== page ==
The Washington Post

Striving ‘to be the greatest,’ Robert Griffin III relishes added responsibility

Griffin celebrates a first down during the preseason opener against the Patriots last week. (Patrick Smith/Getty Images)

One of the biggest changes in the operation of the offense under Jay Gruden involves the coach giving his quarterbacks the green light to make changes at the line depending on the look he receives from the defense.

Former offensive coordinator Kyle Shanahan didn’t let his quarterbacks make many audibles. Instead, he wanted his quarterbacks to take his play call, get to the line and quickly snap the ball before the defense could get a read on what they were doing.

But Gruden and offensive coordinator Sean McVay differ in their philosophy. This represents both a new freedom and responsibility for Robert Griffin III, and he relishes it.

Robert Griffin III, Sean McVay Griffin and Sean McVay walk and talk during training camp. (John McDonnell/The Washington Post)

“It’s what Jay and Sean want, and that’s why we’re doing it. It’s a quarterback’s dream,” Griffin said. “You want to have some control at the line of scrimmage to get out of some things and protect yourself with different protections. So, I enjoy it. It’s fun.”

The young quarterback says he hasn’t seen the increased workload as taxing.

“I don’t feel overwhelmed. I don’t think anything they’re asking us to do is too much or too heavy for us,” Griffin said. “I like to think I can hold a lot of weight on my shoulders as the team leader and quarterback of the team. That’s what the greats do, and I want to be the greatest.”

Coaches say they see things clicking for Griffin. Gruden said Griffin is getting his team out of the huddle more quickly, and in practice, he has made the checks at the line with ease.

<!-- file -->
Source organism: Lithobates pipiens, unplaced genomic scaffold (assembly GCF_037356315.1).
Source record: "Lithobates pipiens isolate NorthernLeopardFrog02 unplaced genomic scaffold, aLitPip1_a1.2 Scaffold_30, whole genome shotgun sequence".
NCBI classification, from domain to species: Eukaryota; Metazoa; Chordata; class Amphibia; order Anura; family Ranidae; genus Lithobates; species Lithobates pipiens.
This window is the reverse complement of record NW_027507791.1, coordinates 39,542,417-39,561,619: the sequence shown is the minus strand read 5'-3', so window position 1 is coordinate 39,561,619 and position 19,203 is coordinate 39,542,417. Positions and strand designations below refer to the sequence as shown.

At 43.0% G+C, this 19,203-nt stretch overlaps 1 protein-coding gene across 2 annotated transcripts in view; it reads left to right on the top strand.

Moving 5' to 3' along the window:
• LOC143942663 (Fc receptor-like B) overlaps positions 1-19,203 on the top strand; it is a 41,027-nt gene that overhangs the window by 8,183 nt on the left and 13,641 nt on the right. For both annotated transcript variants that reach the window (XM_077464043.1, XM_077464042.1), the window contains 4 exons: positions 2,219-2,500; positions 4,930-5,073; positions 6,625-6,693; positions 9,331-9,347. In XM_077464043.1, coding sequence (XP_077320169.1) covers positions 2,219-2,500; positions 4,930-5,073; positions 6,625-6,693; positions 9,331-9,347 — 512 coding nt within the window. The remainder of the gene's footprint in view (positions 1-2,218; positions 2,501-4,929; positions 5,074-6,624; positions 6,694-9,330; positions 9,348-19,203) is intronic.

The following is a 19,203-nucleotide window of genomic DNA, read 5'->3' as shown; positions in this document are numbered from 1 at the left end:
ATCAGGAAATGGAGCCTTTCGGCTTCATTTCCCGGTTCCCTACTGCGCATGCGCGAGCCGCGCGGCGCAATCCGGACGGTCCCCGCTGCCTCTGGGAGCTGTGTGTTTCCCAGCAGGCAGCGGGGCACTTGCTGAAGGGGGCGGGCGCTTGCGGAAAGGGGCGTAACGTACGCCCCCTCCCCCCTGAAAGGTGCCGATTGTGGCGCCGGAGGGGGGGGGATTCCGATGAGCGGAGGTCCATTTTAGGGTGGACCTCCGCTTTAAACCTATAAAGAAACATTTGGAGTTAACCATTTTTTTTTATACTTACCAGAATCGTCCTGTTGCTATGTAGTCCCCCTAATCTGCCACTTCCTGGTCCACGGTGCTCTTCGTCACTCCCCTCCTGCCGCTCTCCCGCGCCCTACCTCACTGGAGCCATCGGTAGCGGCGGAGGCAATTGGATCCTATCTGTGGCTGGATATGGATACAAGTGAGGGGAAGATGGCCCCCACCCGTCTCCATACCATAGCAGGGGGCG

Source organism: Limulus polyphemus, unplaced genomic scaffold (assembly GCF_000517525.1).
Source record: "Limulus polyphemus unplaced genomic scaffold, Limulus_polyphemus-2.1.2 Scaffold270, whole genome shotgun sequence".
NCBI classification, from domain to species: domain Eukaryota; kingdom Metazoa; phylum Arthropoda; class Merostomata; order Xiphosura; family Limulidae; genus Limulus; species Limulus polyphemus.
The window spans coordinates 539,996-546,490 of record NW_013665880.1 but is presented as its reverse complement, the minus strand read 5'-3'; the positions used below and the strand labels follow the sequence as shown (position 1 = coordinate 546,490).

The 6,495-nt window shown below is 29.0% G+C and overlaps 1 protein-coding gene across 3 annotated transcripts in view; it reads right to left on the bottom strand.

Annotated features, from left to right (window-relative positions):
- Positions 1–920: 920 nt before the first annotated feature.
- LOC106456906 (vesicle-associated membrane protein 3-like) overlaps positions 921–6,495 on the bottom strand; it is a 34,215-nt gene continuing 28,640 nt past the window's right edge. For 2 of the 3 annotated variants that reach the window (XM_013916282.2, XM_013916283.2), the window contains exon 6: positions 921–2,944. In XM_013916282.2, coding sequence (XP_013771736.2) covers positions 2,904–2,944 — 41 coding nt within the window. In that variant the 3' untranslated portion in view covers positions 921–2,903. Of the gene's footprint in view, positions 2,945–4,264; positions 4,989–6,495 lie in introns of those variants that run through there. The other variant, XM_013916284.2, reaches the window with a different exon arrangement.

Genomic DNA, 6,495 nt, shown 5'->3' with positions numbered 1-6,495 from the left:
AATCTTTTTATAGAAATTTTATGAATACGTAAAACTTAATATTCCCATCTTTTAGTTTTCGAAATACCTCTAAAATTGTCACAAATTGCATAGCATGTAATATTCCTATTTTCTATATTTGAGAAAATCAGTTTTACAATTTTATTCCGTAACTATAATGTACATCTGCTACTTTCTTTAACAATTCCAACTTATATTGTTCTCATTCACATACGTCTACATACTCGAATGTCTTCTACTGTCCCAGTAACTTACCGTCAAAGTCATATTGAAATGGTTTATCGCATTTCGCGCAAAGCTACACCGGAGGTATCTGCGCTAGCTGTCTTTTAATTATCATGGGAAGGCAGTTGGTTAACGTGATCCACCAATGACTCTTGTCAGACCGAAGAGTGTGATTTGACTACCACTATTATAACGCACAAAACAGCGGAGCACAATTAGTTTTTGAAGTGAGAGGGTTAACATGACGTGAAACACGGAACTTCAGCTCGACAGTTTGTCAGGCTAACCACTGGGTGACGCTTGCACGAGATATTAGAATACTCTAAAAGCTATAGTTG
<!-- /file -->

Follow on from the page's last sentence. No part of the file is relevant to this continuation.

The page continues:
Griffin attributed those strides to increased knowledge and comfort.

It’s just more command of the team in general as a quarterback. … You pick up your tempo when you know the offense,” he said. “Everybody is getting to know the offense like the back of their hand now. So we can increase that tempo and do some more of the no-huddle things. Even in the huddle, we can get in and out of the huddle faster, get to the line and be able to see things as they go along. The process is going along just as we wanted and hoped, and it’s been great.”

This week’s matchup with the Cleveland Browns should provide Griffin with a good test. Cleveland boasts a physical, aggressive defensive front led by linebackers Jabaal Sheard, Paul Kruger and Karlos Dansby, and nose tackle Phil Taylor. The Browns also have a talented secondary, which features cornerback Joe Haden and safety Donte Whitner.

“They’re a good defense on paper definitely, we haven’t seen what they can do, obviously, because they only have one preseason game,” Griffin said. “But they’re going to come out and be physical, and we need to be physical, too. Any time you put a helmet on, it means something to someone somewhere, and we’re going to make sure it means something to us.”

Have a Redskins question? Send an e-mail to with the subject line “Mailbag question,” and it might be answered on Tuesday in The Mailbag.

What’s ahead:

The Redskins and Browns clash on Monday Night Football at 8 p.m.

Also from The Post:

Griffin vs. Manziel tale of the tape | Manziel: I’m not ready to start yet

Thompson, Sharpton out | Starters will play a quarter

Gruden acknowledges that he’s learning in his first go-round

Maske: Penalty flags are flying this preseason | On QB battles

More NFL: Home page | D.C. Sports Bog | The Early Lead | Fancy Stats | Fantasy

Follow: @MikeJonesWaPo | @lizclarketweet | @JReidPost | @Insider

Mike Jones covers the Washington Redskins for The Washington Post. When not writing about a Redskins development of some kind – which is rare – he can be found screaming and cheering at one of his kids’ softball, baseball, soccer or basketball games.



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Mike Jones · August 17, 2014